Howdy my good friends! Did anyone get a lathe for Christmas? We’ve got a fun new tutorial for ya. And even if you don’t have a lathe, it’s so fun to watch this one come together on the time-lapse video below! We tried a new wood-dying technique to add some color and pattern to the wood grain of plain ol’ pine, and turn it on the lathe to make a super unique bowl!
Would you believe this bowl started out as a single slab of pine from the home improvement store?!
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Isn’t that wood grain INSANE?! The dye seeped into the wood grain and created this amazing blue stripe-y effect! I’m totally obsessed! Let’s chat about how this all came about.
Supplies for Dyed Wood Turned Bowl
- 1×10” pine board (try to choose one with zero cupping and minimal knots)
- Behlen Alcohol Dye
- Wood Glue
- Clamps (at least 4)
- Miter Saw
We started out by cutting down our board into 7 perfect squares on the miter saw. They ended up being about 9”x9”, but this doesn’t need to be exact. You can make your bowl as big or small as you want!
Find the perfect center by connecting opposite corners with a pencil.
If you have a large protractor, use it! Otherwise, you can copy our white-trash version of a protractor by connecting two carpenter pencils with a small clamp. Hold one side in the center while you turn the other side to draw you a perfect circle.
Head back over to the miter saw, and slice off those corners so you have an octagon! Once you’ve done that first octagon, you can just trace it onto the other pine squares so you don’t need to bother with the protractor circle on all of them.
Now it’s time to dye these suckers with Behlen SolarLux Dye! We went with Sea Blue, but you could use any color from this collection, or use a different color on each board for a rainbow bowl!
We had one extra hexagon, so we decided to cut it in half and see how far the dye soaked in! This was soaking in the dye for 20 minutes. Amazing right?!
Let’s glue these up! We slathered on some wood glue with a chip brush and pressed down the next hexagon. We alternated the ‘points’ of the hexagons with each addition, but we didn’t really have a reason for doing that. LOL
Clamp it down and let that glue dry.
Now that it’s an enormous and heavy hunk of wood, find your center again by drawing an X. Then put on your 4-jaw chuck and pop it on the lathe! We have this lathe and it’s SO FUN to play on!
There are TONS of amazing tutorials for how to turn a wooden bowl on a lathe on YouTube, so we’re not going to go into specifics on that. We just wanted to show you this amazing technique on how to dye the wood with alcohol dye and glue up your very own turning blank!
I love the bright colorful grain that’s so swirly and blue! You could use a bowl like this for just about anything! I put a potted plant in it for these pictures, but I’m going to end up cutting a spiral in it to make a knitting bowl! I’m not confident about how that will turn out, so stay tuned. If it works, I’ll do a tutorial!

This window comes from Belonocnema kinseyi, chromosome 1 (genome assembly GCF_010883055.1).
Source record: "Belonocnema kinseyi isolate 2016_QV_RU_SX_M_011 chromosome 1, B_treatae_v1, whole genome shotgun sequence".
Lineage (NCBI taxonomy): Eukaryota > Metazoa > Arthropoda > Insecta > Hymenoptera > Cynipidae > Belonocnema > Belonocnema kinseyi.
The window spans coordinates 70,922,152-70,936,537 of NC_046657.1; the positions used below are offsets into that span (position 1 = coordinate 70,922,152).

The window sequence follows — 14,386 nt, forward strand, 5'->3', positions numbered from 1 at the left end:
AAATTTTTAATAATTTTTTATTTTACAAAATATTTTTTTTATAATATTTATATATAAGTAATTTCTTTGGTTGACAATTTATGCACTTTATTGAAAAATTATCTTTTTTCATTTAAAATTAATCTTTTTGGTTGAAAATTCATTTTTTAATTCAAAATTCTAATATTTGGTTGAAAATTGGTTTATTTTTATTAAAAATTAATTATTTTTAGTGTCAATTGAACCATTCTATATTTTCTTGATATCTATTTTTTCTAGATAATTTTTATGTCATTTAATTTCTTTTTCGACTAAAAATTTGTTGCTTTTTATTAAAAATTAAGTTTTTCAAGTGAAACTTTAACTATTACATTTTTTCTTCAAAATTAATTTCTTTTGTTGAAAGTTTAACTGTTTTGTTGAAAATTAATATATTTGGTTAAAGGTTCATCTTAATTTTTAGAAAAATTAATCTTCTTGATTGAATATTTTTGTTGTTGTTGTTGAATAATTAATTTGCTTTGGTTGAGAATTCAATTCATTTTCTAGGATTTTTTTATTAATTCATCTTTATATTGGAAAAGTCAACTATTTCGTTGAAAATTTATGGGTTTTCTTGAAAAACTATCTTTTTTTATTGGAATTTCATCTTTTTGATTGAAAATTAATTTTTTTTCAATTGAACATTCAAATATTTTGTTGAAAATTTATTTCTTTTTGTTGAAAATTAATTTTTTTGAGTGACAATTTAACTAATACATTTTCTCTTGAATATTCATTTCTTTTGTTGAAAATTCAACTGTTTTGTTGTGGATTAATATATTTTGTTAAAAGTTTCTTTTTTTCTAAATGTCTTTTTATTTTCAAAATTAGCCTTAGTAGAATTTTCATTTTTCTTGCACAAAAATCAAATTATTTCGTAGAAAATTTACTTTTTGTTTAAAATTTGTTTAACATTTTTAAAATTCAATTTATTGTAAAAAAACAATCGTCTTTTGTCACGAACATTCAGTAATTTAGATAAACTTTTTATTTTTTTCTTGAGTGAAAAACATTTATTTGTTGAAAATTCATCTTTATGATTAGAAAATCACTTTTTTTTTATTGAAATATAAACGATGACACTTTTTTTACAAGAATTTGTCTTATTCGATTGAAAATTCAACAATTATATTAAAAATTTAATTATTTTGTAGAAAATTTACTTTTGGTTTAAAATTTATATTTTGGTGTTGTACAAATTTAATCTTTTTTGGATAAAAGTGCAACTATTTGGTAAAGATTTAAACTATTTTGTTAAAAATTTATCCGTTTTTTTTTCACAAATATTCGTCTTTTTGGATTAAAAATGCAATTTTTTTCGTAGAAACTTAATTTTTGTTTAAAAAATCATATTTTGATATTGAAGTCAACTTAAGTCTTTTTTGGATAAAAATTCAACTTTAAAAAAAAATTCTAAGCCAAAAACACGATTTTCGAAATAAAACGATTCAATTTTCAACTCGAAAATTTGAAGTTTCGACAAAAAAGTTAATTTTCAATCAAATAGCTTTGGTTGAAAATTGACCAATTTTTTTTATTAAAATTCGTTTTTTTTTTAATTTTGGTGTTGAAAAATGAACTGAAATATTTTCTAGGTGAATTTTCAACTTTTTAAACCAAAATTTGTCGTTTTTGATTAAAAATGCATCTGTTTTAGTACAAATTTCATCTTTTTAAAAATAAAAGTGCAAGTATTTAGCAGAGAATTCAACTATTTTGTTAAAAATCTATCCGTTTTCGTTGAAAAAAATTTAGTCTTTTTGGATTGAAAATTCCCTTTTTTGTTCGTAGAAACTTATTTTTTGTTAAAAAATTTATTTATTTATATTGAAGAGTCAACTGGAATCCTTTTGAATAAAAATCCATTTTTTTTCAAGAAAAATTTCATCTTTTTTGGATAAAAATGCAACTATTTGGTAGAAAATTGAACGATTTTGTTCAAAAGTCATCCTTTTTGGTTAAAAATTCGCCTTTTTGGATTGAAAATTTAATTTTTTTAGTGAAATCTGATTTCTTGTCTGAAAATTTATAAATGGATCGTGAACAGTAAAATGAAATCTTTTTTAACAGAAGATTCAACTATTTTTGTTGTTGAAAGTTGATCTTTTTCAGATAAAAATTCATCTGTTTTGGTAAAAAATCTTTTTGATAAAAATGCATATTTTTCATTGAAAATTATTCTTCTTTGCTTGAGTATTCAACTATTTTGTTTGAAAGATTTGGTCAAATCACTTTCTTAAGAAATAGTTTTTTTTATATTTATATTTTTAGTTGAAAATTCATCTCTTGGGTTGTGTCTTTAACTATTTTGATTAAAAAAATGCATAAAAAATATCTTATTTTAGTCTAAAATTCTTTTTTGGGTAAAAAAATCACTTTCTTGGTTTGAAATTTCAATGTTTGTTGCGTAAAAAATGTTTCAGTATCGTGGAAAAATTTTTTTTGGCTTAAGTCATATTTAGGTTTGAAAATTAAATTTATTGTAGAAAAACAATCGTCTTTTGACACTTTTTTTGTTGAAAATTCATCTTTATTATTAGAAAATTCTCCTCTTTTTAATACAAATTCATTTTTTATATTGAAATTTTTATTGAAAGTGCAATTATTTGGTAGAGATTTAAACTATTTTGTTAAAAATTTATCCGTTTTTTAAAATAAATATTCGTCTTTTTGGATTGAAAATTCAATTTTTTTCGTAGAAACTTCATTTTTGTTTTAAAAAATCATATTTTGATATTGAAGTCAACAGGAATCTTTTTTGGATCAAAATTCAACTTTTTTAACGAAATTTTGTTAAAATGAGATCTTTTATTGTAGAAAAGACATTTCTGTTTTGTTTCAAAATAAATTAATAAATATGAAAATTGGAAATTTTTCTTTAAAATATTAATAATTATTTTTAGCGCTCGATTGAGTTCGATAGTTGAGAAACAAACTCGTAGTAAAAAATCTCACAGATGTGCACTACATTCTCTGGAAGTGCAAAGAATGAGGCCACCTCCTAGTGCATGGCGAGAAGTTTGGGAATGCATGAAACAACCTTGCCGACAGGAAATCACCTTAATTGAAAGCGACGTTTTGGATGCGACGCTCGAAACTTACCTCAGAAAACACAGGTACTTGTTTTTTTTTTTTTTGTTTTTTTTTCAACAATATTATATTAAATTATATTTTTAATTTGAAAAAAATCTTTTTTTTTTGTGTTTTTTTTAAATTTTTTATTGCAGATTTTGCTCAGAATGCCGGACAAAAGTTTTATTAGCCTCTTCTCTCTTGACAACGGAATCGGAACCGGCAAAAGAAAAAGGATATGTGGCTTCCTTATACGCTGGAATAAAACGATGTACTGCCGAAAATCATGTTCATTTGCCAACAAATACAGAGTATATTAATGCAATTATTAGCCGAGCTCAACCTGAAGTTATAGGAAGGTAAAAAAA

Check out the inside!
I loooooove how this turned out, and am itching to try making more alcohol dyed bowls using different colors… or even a rainbow bowl!
Be sure to check out these other projects we’ve done using Behlen Solar Lux Wood Dye!
Thanks for pinning!
I can’t seem to find this dye anymore. Are you using something new these days or can you direct me to where I can source it? Your pieces are beautiful!!
Excellent work! I’m definitely going to try this. (One tiny critique: your wood is cut into octagons, not hexagons (just pointing this out because hexagons are my favorite geometric shape))
I’ve been looking up ways to add color or decoration to my bowls, and this gives me some great ideas! One note: the thing that draws circles is a compass. A protractor measures angles.
Andrew McLaughlin says
This was actually my first project on my lathe. I saw it and figured pine is inexpensive so I gave it a shot.
Bethany Sy says
Sweet! I would love to see pictures! email@example.com
fernandez jorge says
verdaderamente noveso y practico graciasd por ello jorge de argentina
John Glenn says
Very nice tutoral, I need to try the dye. I usually turn exotic woods but an inexpensive turning once in awhile would be nice. Also nice to hear you have 3 children, they are blessed to have you and your husband.
Bethany Sy says
You’re too kind! Thank you John!
Simon James says
Has anyone successfully managed to replicate this and get the dye to penetrate wood this deeply? Looks great, but in my experience the dye never soaks deep enough to achieve this effect.
Bethany Sy says
Have you tried using alcohol dye? It penetrates deeper than just stain.
Simon James says
Yes, and it seems to travel down the end grain of pine quite nicely, but very little else where. May try leaving it to soak in the dye over night though.
Fire as in a propane torch does a great work on wood. Then course sand leaving the char.. Nice bowl !!! simple just starting wood turning in my retirement years.. Thanks for the inspiration !!!!!!!
WOW! That’s gorgeous!
Norma Rolader says
Oh wow how awesome can’t to see more from you
This is amazing! My husband is dreaming of a lathe. I’ve never seen this dye but it looks like so much fun. Live your bowl & the effect you achieved with the dye.
If you bore hole in the center of the segments that will be cut away the stain may penetrate more evenly through the wood.